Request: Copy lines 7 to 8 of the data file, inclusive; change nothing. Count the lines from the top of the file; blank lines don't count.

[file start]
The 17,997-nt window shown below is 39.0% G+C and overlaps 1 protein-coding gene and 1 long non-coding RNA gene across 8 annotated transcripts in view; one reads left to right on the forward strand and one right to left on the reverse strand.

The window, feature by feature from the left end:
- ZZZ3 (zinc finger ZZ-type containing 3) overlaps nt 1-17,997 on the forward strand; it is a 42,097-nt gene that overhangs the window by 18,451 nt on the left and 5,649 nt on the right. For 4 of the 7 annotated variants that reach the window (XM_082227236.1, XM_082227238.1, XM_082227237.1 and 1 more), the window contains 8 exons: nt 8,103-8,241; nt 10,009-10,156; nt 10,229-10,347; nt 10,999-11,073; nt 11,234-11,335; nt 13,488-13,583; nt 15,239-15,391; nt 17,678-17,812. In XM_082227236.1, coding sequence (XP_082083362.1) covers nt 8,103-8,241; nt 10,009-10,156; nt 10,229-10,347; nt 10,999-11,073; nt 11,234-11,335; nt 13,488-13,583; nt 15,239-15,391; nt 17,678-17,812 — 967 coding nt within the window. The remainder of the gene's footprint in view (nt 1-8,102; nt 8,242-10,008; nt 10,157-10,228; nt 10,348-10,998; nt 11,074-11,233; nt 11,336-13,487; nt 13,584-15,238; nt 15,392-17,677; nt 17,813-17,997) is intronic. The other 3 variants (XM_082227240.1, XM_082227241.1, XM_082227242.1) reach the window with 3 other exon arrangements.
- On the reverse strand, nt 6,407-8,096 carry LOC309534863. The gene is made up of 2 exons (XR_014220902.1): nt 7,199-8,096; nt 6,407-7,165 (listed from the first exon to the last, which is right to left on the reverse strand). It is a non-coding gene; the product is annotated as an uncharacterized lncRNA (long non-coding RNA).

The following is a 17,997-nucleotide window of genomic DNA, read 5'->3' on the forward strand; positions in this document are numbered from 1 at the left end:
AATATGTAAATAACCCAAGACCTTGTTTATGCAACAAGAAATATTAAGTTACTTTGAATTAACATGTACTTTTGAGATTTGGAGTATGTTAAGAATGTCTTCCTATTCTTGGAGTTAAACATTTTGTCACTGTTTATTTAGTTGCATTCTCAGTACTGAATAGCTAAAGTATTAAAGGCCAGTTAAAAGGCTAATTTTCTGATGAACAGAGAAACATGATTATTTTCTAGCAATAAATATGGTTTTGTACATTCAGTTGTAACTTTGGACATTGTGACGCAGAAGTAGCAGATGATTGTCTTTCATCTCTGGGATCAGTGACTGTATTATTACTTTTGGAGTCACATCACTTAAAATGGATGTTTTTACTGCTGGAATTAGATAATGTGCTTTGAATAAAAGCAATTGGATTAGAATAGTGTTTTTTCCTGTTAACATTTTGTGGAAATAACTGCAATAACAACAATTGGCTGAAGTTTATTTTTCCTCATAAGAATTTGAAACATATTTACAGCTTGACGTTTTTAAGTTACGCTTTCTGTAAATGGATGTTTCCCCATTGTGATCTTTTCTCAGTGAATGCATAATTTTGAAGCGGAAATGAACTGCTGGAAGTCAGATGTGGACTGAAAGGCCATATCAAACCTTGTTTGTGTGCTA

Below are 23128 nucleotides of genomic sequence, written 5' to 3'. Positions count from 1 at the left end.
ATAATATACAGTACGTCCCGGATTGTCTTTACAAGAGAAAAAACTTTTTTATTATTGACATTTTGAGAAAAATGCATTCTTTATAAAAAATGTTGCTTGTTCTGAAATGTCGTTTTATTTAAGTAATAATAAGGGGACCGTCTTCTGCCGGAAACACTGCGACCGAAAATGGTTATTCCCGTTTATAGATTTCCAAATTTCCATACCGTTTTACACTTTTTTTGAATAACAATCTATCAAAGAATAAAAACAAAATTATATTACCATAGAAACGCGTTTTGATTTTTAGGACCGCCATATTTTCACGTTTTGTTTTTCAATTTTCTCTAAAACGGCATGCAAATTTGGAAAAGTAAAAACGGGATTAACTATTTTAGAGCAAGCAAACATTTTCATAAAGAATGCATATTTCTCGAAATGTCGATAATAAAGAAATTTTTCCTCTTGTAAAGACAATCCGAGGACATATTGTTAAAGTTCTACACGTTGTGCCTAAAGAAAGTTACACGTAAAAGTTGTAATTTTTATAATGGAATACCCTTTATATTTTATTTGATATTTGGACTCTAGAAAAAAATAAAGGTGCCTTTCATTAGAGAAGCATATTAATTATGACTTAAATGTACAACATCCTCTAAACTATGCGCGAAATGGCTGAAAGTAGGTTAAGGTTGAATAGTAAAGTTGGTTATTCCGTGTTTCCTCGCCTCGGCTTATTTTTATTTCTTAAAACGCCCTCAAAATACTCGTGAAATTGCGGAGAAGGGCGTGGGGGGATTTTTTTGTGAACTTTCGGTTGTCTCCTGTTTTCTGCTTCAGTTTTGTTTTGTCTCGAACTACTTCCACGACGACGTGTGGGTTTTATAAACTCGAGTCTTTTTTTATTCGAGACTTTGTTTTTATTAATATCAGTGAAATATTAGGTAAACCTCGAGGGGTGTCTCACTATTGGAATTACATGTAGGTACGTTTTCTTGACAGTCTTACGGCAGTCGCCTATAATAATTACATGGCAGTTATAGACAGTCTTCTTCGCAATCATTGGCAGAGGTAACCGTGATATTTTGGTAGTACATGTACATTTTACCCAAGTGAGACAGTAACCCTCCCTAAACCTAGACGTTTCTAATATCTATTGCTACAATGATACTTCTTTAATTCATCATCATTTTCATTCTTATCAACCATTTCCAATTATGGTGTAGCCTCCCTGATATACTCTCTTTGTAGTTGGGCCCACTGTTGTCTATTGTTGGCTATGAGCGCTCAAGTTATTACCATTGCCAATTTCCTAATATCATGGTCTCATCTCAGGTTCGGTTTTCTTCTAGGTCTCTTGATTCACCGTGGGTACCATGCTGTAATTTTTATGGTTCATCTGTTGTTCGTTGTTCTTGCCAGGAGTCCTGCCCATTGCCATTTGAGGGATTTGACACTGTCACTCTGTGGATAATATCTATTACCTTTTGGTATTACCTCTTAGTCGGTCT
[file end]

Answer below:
Below are 23128 nucleotides of genomic sequence, written 5' to 3'. Positions count from 1 at the left end.
ATAATATACAGTACGTCCCGGATTGTCTTTACAAGAGAAAAAACTTTTTTATTATTGACATTTTGAGAAAAATGCATTCTTTATAAAAAATGTTGCTTGTTCTGAAATGTCGTTTTATTTAAGTAATAATAAGGGGACCGTCTTCTGCCGGAAACACTGCGACCGAAAATGGTTATTCCCGTTTATAGATTTCCAAATTTCCATACCGTTTTACACTTTTTTTGAATAACAATCTATCAAAGAATAAAAACAAAATTATATTACCATAGAAACGCGTTTTGATTTTTAGGACCGCCATATTTTCACGTTTTGTTTTTCAATTTTCTCTAAAACGGCATGCAAATTTGGAAAAGTAAAAACGGGATTAACTATTTTAGAGCAAGCAAACATTTTCATAAAGAATGCATATTTCTCGAAATGTCGATAATAAAGAAATTTTTCCTCTTGTAAAGACAATCCGAGGACATATTGTTAAAGTTCTACACGTTGTGCCTAAAGAAAGTTACACGTAAAAGTTGTAATTTTTATAATGGAATACCCTTTATATTTTATTTGATATTTGGACTCTAGAAAAAAATAAAGGTGCCTTTCATTAGAGAAGCATATTAATTATGACTTAAATGTACAACATCCTCTAAACTATGCGCGAAATGGCTGAAAGTAGGTTAAGGTTGAATAGTAAAGTTGGTTATTCCGTGTTTCCTCGCCTCGGCTTATTTTTATTTCTTAAAACGCCCTCAAAATACTCGTGAAATTGCGGAGAAGGGCGTGGGGGGATTTTTTTGTGAACTTTCGGTTGTCTCCTGTTTTCTGCTTCAGTTTTGTTTTGTCTCGAACTACTTCCACGACGACGTGTGGGTTTTATAAACTCGAGTCTTTTTTTATTCGAGACTTTGTTTTTATTAATATCAGTGAAATATTAGGTAAACCTCGAGGGGTGTCTCACTATTGGAATTACATGTAGGTACGTTTTCTTGACAGTCTTACGGCAGTCGCCTATAATAATTACATGGCAGTTATAGACAGTCTTCTTCGCAATCATTGGCAGAGGTAACCGTGATATTTTGGTAGTACATGTACATTTTACCCAAGTGAGACAGTAACCCTCCCTAAACCTAGACGTTTCTAATATCTATTGCTACAATGATACTTCTTTAATTCATCATCATTTTCATTCTTATCAACCATTTCCAATTATGGTGTAGCCTCCCTGATATACTCTCTTTGTAGTTGGGCCCACTGTTGTCTATTGTTGGCTATGAGCGCTCAAGTTATTACCATTGCCAATTTCCTAATATCATGGTCTCATCTCAGGTTCGGTTTTCTTCTAGGTCTCTTGATTCACCGTGGGTACCATGCTGTAATTTTTATGGTTCATCTGTTGTTCGTTGTTCTTGCCAGGAGTCCTGCCCATTGCCATTTGAGGGATTTGACACTGTCACTCTGTGGATAATATCTATTACCTTTTGGTATTACCTCTTAGTCGGTCT